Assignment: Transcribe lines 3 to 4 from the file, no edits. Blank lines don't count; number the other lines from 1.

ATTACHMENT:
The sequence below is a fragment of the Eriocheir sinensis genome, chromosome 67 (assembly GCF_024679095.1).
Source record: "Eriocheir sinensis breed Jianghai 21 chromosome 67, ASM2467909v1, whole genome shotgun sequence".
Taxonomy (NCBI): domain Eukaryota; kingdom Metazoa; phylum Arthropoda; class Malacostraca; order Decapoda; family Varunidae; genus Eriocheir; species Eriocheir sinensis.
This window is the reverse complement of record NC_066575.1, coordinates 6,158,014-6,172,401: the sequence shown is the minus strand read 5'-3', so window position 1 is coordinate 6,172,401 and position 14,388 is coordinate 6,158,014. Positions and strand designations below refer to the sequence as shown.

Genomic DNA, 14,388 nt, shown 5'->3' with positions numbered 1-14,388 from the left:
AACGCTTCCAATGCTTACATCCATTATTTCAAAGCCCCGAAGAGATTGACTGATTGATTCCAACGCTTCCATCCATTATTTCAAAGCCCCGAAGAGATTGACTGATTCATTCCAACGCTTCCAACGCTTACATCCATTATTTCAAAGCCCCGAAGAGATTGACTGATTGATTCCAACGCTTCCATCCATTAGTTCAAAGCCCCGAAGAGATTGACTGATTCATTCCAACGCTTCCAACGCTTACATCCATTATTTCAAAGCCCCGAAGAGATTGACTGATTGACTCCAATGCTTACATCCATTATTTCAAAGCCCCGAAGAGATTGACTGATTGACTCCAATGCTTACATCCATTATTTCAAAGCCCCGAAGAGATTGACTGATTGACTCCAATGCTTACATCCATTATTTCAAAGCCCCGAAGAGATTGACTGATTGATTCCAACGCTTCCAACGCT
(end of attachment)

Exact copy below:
Taxonomy (NCBI): domain Eukaryota; kingdom Metazoa; phylum Arthropoda; class Malacostraca; order Decapoda; family Varunidae; genus Eriocheir; species Eriocheir sinensis.
This window is the reverse complement of record NC_066575.1, coordinates 6,158,014-6,172,401: the sequence shown is the minus strand read 5'-3', so window position 1 is coordinate 6,172,401 and position 14,388 is coordinate 6,158,014. Positions and strand designations below refer to the sequence as shown.